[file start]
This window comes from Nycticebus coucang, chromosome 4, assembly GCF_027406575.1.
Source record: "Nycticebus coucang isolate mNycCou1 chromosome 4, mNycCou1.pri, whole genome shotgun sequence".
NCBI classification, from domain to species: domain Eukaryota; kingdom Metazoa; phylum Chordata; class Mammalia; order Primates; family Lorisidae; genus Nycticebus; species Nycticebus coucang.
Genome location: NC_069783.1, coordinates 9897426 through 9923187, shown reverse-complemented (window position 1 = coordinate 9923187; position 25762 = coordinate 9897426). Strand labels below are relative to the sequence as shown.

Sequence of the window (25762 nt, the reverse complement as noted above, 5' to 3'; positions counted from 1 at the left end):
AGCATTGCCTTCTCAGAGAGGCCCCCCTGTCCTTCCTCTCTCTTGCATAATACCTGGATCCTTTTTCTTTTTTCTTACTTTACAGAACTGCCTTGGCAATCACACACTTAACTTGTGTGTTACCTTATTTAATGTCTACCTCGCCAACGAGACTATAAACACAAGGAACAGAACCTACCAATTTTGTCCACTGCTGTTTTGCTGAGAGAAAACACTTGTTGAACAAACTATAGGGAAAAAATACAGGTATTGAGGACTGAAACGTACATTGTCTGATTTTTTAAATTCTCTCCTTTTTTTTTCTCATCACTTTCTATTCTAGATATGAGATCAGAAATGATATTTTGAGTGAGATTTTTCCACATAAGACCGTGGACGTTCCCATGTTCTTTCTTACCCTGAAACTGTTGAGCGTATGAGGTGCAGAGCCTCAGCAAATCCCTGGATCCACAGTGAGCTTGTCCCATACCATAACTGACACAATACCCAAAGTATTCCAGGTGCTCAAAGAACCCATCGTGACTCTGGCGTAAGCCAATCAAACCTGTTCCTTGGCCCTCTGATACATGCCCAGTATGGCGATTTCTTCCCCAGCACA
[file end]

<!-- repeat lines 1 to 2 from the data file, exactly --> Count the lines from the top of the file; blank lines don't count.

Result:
This window comes from Nycticebus coucang, chromosome 4, assembly GCF_027406575.1.
Source record: "Nycticebus coucang isolate mNycCou1 chromosome 4, mNycCou1.pri, whole genome shotgun sequence".